The Kommersant daily writes that the Ukrainian Army, on the orders of President Petro Poroshenko (left), has resumed its offensive in the east. Source: AP
The Expert newspaper writes about why Ukrainian President Petro Poroshenko has decided to resume military operations in the east of the country.
“It is understandable why the head of state has taken this step – he can see quite well that the revolution that started in Ukraine is continuing. The majority of militias from the Right Sector or the Maidan Self-Defense Forces are taking advantage of the weakness of central authority,” concludes Expert.
Minimum credibility and confidence in the government, the newspaper notes, has led to the cancellation of the truce. Expert suggests that Poroshenko tried “in one fell swoop to solve several problems”: to satisfy the desires of Maidan protesters and protect himself, as well as, by means of a military offensive, minimize the number of radicals as much as possible.
In addition, capturing at least one of the centers of resistance would grant legitimacy to Poroshenko’s government, believes Expert.
The newspaper reminds its readers that a number of MPs in the Verkhovna Rada want the president to introduce martial law immediately without dragging his feet. However, it seems that Poroshenko is looking at such a move only as a last resort.
The RBC Daily newspaper writes about a change in the approach that Russian media is now taking toward the coverage of the crisis in Ukraine.
The anti-Ukrainian rhetoric on federal channels and coming from state news agencies has noticeably softened in recent days, with the use of the term “punitive operation” to describe the actions of the Kiev authorities having almost vanished, according to data provided by Medialogia.
The opponents of Kiev are less likely now to be called “supporters of federalization” and are more often labelled as “militias”. Journalists have admitted that they were asked to tone down their rhetoric. However, with the termination of the ceasefire, a new surge in tough rhetoric may be on the way.
The Kommersant daily writes that the Ukrainian Army, on the orders of President Petro Poroshenko, has resumed its offensive in the east.
The special operation, the newspaper noted, has been resumed despite the agreement reached between the leaders of Russia, Ukraine, Germany and France during a conference call – when it was decided to seek a bilateral ceasefire between Kiev and the militias, and jointly with OSCE observers, to monitor the border from the Russian side.
Kommersant tells its readers that Moscow has accused Kiev of thwarting the implementation of an important peace initiative under “outside influence, and in defiance of the leading members of the European Union.” “The Russian Foreign Ministry was clearly alluding to the U.S.,” the newspaper noted.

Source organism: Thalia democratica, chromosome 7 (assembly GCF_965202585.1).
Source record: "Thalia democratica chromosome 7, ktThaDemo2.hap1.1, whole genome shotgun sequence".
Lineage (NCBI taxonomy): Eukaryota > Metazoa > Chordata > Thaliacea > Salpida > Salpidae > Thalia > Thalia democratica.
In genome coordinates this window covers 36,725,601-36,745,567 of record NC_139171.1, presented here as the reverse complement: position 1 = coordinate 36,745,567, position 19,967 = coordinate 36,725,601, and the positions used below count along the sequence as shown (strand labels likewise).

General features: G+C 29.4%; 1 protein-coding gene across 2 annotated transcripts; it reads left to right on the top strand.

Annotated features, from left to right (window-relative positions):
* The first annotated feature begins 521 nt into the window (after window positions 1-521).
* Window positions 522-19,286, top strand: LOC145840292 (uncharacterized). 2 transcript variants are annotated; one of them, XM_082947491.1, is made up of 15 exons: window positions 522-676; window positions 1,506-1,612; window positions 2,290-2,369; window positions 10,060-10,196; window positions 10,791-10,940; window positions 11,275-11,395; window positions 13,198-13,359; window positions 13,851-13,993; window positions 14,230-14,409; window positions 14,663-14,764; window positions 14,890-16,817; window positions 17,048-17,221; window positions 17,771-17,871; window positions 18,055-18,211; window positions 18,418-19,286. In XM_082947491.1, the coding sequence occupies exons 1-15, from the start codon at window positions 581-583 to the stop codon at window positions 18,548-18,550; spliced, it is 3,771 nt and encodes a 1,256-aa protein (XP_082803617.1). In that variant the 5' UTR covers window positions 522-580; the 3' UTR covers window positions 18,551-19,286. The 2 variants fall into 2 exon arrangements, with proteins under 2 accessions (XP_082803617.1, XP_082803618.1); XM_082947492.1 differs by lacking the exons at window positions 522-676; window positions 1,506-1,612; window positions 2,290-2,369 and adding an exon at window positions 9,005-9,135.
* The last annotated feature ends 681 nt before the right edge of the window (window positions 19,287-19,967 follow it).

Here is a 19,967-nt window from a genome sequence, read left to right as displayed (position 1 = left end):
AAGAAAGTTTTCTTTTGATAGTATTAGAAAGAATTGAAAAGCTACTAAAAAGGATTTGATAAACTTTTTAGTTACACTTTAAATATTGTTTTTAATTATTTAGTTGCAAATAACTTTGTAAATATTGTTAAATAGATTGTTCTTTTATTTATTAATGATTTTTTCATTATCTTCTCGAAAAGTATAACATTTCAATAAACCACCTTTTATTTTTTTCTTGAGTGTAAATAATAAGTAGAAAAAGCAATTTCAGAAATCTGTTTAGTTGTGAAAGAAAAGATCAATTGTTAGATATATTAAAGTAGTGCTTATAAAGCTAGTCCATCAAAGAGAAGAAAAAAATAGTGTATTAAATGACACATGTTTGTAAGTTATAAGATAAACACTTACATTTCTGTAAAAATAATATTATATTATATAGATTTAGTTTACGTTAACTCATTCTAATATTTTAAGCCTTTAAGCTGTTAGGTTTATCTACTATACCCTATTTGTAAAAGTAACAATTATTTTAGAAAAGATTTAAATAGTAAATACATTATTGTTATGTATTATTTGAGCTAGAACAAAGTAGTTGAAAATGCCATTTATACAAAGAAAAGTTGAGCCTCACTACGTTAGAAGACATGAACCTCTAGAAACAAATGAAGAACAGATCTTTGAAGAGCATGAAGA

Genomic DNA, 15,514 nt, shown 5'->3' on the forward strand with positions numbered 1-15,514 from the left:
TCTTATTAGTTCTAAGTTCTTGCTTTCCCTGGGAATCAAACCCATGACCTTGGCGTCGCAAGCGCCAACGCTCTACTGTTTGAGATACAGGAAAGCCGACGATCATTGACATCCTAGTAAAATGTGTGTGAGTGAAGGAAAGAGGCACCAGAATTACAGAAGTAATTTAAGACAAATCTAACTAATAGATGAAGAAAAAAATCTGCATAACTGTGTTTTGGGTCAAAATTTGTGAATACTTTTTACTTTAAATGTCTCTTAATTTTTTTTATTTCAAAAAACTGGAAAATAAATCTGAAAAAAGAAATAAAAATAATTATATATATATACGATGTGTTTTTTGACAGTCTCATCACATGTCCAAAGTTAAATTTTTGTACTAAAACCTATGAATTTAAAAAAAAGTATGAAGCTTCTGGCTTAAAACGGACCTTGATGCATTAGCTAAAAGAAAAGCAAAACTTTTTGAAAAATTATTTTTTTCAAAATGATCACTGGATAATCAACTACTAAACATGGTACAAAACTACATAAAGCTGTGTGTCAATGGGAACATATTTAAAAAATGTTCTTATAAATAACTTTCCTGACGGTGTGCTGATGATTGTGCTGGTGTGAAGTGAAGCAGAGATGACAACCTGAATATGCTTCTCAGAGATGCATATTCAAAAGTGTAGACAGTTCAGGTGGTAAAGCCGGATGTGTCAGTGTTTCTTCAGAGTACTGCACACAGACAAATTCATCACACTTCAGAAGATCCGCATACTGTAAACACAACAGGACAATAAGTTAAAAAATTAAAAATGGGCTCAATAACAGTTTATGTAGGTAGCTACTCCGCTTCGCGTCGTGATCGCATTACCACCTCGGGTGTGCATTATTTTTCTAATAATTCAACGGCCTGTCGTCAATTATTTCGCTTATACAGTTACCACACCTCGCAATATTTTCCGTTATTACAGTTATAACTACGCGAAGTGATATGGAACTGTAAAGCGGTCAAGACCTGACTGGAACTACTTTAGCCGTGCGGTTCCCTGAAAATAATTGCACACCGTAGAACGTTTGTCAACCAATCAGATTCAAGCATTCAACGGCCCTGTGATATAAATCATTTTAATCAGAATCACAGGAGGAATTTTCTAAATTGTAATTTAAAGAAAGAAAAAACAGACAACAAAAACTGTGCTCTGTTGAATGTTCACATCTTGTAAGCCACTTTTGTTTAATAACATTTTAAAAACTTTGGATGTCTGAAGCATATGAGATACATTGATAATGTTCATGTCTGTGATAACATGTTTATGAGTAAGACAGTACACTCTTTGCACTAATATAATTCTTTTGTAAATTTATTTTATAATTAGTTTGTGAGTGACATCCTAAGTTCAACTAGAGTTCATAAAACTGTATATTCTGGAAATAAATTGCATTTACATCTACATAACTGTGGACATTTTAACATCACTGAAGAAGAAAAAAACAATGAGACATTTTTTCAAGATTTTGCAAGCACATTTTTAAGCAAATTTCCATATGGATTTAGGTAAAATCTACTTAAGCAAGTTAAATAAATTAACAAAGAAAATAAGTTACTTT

The question of whether Russia had made the necessary contributions to the de-escalation of the conflict in eastern Ukraine was discussed at a meeting of the Council of the European Union.
Its members, the newspaper says, have acknowledged that Moscow had taken a number of steps that had been long awaited from Russia – it helped in the negotiations to release hostages, including international observers, entered into direct negotiations to resolve the situation, and agreed for the need of implementing effective border controls under the supervision of an OSCE mission.
Rossiyskaya Gazeta tells its readers about the renewal of hostilities in Ukraine. The publication reports that in Lugansk the shelling is being aimed “directly at residential buildings.”
The queue at the border crossing instantly disappeared, and the place was closed. “A new phase of the war has started,” says the newspaper.
Moreover, Russian journalists have once again become victims: A REN TV camera crew, which was returning to Russia, came under mortar fire, and the TV channel correspondent received a concussion.
In the MK newspaper, an article appeared entitled “Putin: Poroshenko will now answer for everything,” in which the publication describes a meeting of the Russian president with the country’s diplomatic corps.
The president traditionally speaks to employees of the Ministry of Foreign Affairs every two years. However, this time the meeting took place in a difficult political situation for Russia, said MK – as many international projects and contracts, being prepared for signing, were frozen.
The newspaper writes that Vladimir Putin also drew attention to the fact that the sanctions imposed against Russia are contrary to the UN Charter, and many partner countries were forced to sacrifice their own interests.
As an example, he cited France, now under considerable pressure from the outside, “not to deliver the Mistrals” to the Russian side, says MK. However, Vladimir Putin did not publically name the source of this pressure.
The president acknowledged, the newspaper writes, that the international situation is now developing on a negative scenario, and the events in Ukraine were “the culmination of negative trends in world affairs.”
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